Groups think we have a process in place: Sorting out the community grants boondoggle in St. Thomas


The item on Monday’s reference committee agenda notes, “The members will discuss the council grants process.”
Trouble is, this council and previous editions have not had a clearly defined method of distributing funding to community groups and organizations.
In particular, the last two rounds of funds disbursement have been an embarrassing undertaking, to put it mildly.
In the past, this has been a totally unstructured affair with little in the way of guidelines to follow.
The overarching target – seldom adhered to – has been one-half per cent of the general tax levy or in the $250,000 range.
Last year’s determination of who gets what was likened in this corner to a “Saturday morning session at the auction house.”
The best takeaway was Coun. Gary Clarke’s observation, “Groups think we have a process in place.”

The 2019 handout, however, was a model of efficiency compared to this year’s debacle.
At the Dec. 20 meeting, council agreed to continue funding four groups at the same amount as in 2019 plus a 2.4 per cent increase to match the proposed municipal property tax hike.
In 2019, the St. Thomas Elgin Public Art Centre received $70,000, the Talbot Teen Centre $60,000, the St. Thomas Seniors’ Centre $50,000 and St. Thomas Cemetery Company $55,000.
About $35,000 remaining in the pot ostensibly was for funding requests that will come before council throughout the year.
Trouble is, Mayor Joe Preston and city manager Wendell Graves pushed for using that money to pay a consultant to review city user fees.
So, a month later when organizers of the annual Senior’s Day in the Park requested a $2,500 grant to offset costs of the event, council had to deny the request.
This uncomfortable turn of events forced Preston to plead, “Let’s get to the grant process at reference committee sooner rather than later.”
Again, as if we had a process.
Well, that reference committee meeting is Monday.
Hopefully, council aims for less gong show in favour of a more clearly defined process.
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At Monday’s (March 2) meeting, council will be asked to endorse the St. Thomas Transit Strategic Plan which is a blueprint for transit service and improvements in the city over the next 10 years.
There are numerous recommendations in several categories. You can read the full strategic plan here.St. Thomas Transit new routes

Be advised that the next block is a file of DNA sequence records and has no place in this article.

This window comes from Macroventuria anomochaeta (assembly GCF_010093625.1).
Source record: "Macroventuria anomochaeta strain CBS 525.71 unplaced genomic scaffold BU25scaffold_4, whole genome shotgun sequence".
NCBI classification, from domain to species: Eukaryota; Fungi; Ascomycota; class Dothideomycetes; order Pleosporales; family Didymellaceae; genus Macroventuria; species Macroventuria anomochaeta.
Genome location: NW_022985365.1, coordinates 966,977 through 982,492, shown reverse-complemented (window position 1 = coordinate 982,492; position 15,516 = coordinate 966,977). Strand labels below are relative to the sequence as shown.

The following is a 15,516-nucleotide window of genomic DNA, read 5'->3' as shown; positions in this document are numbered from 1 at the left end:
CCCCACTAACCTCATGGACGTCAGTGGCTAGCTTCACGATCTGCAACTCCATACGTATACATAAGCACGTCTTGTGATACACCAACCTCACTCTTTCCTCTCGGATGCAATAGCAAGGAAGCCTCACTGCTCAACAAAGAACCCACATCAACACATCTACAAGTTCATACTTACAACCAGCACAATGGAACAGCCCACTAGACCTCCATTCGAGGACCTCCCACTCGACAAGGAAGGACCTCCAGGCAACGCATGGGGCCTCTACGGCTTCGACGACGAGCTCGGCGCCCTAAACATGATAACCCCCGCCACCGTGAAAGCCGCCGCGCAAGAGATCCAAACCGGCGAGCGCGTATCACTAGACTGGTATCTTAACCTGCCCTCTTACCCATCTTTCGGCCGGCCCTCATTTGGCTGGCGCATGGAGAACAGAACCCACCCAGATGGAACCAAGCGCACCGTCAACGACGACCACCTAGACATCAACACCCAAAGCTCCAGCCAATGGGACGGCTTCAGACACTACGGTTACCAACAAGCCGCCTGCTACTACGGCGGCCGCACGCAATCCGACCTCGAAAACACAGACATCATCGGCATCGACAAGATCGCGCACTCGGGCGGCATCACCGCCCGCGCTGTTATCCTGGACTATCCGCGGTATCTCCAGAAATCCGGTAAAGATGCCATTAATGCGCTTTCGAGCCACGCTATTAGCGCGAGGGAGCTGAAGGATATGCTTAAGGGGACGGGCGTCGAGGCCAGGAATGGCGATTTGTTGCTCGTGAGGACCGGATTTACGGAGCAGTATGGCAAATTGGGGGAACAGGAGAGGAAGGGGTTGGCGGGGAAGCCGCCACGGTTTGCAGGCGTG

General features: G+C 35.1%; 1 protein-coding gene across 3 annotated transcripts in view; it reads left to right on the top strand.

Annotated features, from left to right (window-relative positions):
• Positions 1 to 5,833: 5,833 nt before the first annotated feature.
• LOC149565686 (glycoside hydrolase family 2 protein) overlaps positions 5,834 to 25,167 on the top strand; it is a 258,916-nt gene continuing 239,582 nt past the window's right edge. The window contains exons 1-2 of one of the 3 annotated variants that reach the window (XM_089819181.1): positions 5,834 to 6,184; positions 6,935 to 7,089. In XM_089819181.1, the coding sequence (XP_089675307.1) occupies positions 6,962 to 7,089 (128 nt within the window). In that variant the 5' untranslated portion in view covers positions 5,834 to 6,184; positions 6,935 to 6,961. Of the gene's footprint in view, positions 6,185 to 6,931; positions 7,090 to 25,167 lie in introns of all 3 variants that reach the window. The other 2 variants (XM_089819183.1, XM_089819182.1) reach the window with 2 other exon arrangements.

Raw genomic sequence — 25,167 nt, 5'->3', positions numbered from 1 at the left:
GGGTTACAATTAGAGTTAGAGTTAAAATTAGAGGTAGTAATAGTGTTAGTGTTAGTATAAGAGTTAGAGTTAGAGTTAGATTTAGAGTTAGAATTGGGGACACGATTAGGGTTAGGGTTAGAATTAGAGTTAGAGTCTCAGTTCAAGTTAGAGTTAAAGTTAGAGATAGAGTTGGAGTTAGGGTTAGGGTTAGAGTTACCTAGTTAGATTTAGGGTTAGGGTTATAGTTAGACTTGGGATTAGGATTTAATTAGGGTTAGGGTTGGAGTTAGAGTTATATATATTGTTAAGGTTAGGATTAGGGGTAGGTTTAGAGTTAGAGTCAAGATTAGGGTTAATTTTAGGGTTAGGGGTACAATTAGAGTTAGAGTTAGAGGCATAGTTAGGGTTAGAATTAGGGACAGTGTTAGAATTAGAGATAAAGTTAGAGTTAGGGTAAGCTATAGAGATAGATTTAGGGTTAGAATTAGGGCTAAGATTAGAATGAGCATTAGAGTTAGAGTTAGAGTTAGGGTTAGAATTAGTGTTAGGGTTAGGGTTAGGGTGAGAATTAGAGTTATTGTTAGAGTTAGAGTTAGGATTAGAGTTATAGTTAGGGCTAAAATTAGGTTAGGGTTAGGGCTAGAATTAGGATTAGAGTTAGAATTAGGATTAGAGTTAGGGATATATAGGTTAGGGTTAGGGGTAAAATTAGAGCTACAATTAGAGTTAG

Under operations, there is a revised route structure (see map) including areas where demand response transit will come into play either this year or next.
Under technology, it is recommended the fare collection system be modernized to accept credit and debit cards or smartphones.
Looking at fares, the city should extend the subsidized social services pass for clients seeking employment and develop a post-secondary institution pass with Fanshawe College.
When it comes to marketing, there should be “consistent and creative branding, including unification with the City of St. Thomas brand,” according to the report.
And, the transit hub at the Smart Centre needs to be upgraded.St. Thomas Transit electric buses

With regard to the transit fleet, the time has come to purchase electric buses.
Implementation dates for the recommendations vary from later this year through to 2024 and they are contingent on federal funding.
The report to council from Matthew Vriens, manager of roads and transportation, updates the funding situation.
“The city completed it’s Investing in Canada Infrastructure Program (ICIP) Public Transit Stream application in June 2019.
“In August 2019 the provincial government announced their commitment of this funding stream while we await the federal portion.”
A federal announcement is expected this spring.
As for a proposal to implement a three-year pilot project for regional transit service to Aylmer, Port Stanley and London, the city is waiting to hear if its funding request has been endorsed by the province.
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What a difference a distance of 10 miles down Hwy. 3 can make.